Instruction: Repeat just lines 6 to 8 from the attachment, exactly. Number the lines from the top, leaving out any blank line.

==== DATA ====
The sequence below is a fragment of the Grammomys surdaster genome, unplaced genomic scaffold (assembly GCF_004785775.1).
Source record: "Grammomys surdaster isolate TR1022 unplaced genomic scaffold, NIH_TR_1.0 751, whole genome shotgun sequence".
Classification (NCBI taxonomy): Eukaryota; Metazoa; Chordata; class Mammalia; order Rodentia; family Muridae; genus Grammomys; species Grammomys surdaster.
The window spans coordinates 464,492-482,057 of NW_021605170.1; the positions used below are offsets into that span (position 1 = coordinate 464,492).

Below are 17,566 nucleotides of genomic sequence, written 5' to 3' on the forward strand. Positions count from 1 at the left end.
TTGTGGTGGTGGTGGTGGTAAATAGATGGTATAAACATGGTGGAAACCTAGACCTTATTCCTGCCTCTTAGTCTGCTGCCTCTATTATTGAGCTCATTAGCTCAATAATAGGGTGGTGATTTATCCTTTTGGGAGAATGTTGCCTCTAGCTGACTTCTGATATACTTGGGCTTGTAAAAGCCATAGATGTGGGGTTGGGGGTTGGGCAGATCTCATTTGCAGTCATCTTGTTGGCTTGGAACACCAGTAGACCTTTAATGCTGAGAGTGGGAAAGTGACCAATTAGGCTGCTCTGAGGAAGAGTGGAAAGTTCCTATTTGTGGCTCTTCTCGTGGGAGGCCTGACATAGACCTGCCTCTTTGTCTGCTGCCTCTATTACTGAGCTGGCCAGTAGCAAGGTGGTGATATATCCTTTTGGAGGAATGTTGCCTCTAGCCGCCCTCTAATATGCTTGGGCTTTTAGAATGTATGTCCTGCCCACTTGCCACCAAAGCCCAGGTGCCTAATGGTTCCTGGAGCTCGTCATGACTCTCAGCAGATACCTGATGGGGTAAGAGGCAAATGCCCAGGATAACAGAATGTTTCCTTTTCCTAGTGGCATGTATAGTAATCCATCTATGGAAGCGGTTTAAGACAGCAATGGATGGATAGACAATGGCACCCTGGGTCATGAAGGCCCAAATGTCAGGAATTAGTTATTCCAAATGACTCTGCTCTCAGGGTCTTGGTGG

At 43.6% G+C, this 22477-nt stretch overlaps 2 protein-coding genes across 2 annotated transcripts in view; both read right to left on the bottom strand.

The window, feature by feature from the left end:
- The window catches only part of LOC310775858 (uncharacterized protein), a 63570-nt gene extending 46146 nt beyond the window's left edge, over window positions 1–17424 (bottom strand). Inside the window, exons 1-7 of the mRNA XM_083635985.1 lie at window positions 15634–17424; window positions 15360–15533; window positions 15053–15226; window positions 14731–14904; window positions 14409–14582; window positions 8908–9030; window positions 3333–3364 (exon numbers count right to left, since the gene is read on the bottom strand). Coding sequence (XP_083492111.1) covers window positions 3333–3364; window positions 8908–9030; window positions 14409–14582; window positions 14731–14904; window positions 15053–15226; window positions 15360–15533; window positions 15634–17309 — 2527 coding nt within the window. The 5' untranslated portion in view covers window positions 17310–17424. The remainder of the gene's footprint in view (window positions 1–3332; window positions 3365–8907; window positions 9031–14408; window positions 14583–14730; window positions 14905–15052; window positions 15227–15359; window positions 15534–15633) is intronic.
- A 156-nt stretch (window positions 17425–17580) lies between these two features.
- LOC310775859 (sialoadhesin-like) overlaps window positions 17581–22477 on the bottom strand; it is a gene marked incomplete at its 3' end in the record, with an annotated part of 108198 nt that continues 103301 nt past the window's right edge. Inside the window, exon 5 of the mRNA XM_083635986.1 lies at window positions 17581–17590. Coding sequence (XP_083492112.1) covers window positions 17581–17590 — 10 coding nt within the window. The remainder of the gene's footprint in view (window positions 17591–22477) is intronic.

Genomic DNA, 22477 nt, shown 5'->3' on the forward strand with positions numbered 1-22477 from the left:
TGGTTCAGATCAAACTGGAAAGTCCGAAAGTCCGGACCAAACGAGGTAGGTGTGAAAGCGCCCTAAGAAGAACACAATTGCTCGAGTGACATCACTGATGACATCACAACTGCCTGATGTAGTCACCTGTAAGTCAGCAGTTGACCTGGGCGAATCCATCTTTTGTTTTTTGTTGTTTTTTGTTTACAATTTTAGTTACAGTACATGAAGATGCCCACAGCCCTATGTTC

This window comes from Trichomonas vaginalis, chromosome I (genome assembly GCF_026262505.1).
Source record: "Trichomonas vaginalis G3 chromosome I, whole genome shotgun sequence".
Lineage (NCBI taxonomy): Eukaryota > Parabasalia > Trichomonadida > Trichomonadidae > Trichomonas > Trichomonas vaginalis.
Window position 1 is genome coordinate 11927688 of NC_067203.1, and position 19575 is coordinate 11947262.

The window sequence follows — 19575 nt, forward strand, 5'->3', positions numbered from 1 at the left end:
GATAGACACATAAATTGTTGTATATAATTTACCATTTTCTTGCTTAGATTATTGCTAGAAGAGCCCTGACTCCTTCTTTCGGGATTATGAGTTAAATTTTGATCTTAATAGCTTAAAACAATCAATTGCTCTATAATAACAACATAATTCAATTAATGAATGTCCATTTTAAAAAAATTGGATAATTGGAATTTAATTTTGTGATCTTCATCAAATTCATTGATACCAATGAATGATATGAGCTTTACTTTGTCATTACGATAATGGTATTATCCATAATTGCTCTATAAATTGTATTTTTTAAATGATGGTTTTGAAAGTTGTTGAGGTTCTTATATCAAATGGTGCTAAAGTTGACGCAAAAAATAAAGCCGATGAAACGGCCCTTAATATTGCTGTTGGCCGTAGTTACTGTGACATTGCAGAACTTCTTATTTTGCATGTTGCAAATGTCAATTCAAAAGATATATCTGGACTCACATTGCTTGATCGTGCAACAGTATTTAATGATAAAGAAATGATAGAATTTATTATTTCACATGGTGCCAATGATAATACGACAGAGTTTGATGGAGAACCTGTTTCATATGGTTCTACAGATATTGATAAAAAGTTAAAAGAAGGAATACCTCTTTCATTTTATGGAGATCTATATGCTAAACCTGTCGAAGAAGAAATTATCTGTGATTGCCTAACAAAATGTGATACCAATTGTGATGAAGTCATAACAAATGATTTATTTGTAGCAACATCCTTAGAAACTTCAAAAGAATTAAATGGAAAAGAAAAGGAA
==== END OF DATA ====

TTGTGGTGGTGGTGGTGGTAAATAGATGGTATAAACATGGTGGAAACCTAGACCTTATTCCTGCCTCTTAGTCTGCTGCCTCTATTATTGAGCTCATTAGCTCAATAATAGGGTGGTGATTTATCCTTTTGGGAGAATGTTGCCTCTAGCTGACTTCTGATATACTTGGGCTTGTAAAAGCCATAGATGTGGGGTTGGGGGTTGGGCAGATCTCATTTGCAGTCATCTTGTTGGCTTGGAACACCAGTAGACCTTTAATGCTGAGAGTGGGAAAGTGACCAATTAGGCTGCTCTGAGGAAGAGTGGAAAGTTCCTATTTGTGGCTCTTCTCGTGGGAGGCCTGACATAGACCTGCCTCTTTGTCTGCTGCCTCTATTACTGAGCTGGCCAGTAGCAAGGTGGTGATATATCCTTTTGGAGGAATGTTGCCTCTAGCCGCCCTCTAATATGCTTGGGCTTTTAGAATGTATGTCCTGCCCACTTGCCACCAAAGCCCAGGTGCCTAATGGTTCCTGGAGCTCGTCATGACTCTCAGCAGATACCTGATGGGGTAAGAGGCAAATGCCCAGGATAACAGAATGTTTCCTTTTCCTAGTGGCATGTATAGTAATCCATCTATGGAAGCGGTTTAAGACAGCAATGGATGGATAGACAATGGCACCCTGGGTCATGAAGGCCCAAATGTCAGGAATTAGTTATTCCAAATGACTCTGCTCTCAGGGTCTTGGTGG

At 43.6% G+C, this 22477-nt stretch overlaps 2 protein-coding genes across 2 annotated transcripts in view; both read right to left on the bottom strand.

The window, feature by feature from the left end: